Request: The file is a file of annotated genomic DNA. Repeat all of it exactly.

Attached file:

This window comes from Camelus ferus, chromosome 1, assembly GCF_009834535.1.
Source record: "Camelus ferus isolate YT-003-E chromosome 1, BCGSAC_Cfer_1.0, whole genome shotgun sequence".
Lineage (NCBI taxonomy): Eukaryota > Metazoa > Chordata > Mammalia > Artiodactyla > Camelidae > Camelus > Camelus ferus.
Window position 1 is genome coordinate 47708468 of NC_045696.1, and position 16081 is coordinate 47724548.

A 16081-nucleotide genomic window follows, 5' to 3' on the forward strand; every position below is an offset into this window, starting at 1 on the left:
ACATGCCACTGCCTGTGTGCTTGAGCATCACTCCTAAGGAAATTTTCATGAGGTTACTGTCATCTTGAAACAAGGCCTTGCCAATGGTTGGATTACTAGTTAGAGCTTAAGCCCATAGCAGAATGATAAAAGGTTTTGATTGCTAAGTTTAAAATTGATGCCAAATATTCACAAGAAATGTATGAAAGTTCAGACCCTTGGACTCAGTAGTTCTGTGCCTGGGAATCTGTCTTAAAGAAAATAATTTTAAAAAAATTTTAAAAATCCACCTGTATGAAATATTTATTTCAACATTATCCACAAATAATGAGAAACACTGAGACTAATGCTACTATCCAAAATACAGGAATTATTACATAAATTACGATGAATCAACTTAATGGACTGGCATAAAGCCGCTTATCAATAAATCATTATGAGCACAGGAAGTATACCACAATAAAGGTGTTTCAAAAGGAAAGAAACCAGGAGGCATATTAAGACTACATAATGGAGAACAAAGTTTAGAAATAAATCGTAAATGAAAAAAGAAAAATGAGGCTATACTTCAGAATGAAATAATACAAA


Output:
This window comes from Camelus ferus, chromosome 1, assembly GCF_009834535.1.
Source record: "Camelus ferus isolate YT-003-E chromosome 1, BCGSAC_Cfer_1.0, whole genome shotgun sequence".
Lineage (NCBI taxonomy): Eukaryota > Metazoa > Chordata > Mammalia > Artiodactyla > Camelidae > Camelus > Camelus ferus.
Window position 1 is genome coordinate 47708468 of NC_045696.1, and position 16081 is coordinate 47724548.

A 16081-nucleotide genomic window follows, 5' to 3' on the forward strand; every position below is an offset into this window, starting at 1 on the left:
ACATGCCACTGCCTGTGTGCTTGAGCATCACTCCTAAGGAAATTTTCATGAGGTTACTGTCATCTTGAAACAAGGCCTTGCCAATGGTTGGATTACTAGTTAGAGCTTAAGCCCATAGCAGAATGATAAAAGGTTTTGATTGCTAAGTTTAAAATTGATGCCAAATATTCACAAGAAATGTATGAAAGTTCAGACCCTTGGACTCAGTAGTTCTGTGCCTGGGAATCTGTCTTAAAGAAAATAATTTTAAAAAAATTTTAAAAATCCACCTGTATGAAATATTTATTTCAACATTATCCACAAATAATGAGAAACACTGAGACTAATGCTACTATCCAAAATACAGGAATTATTACATAAATTACGATGAATCAACTTAATGGACTGGCATAAAGCCGCTTATCAATAAATCATTATGAGCACAGGAAGTATACCACAATAAAGGTGTTTCAAAAGGAAAGAAACCAGGAGGCATATTAAGACTACATAATGGAGAACAAAGTTTAGAAATAAATCGTAAATGAAAAAAGAAAAATGAGGCTATACTTCAGAATGAAATAATACAAA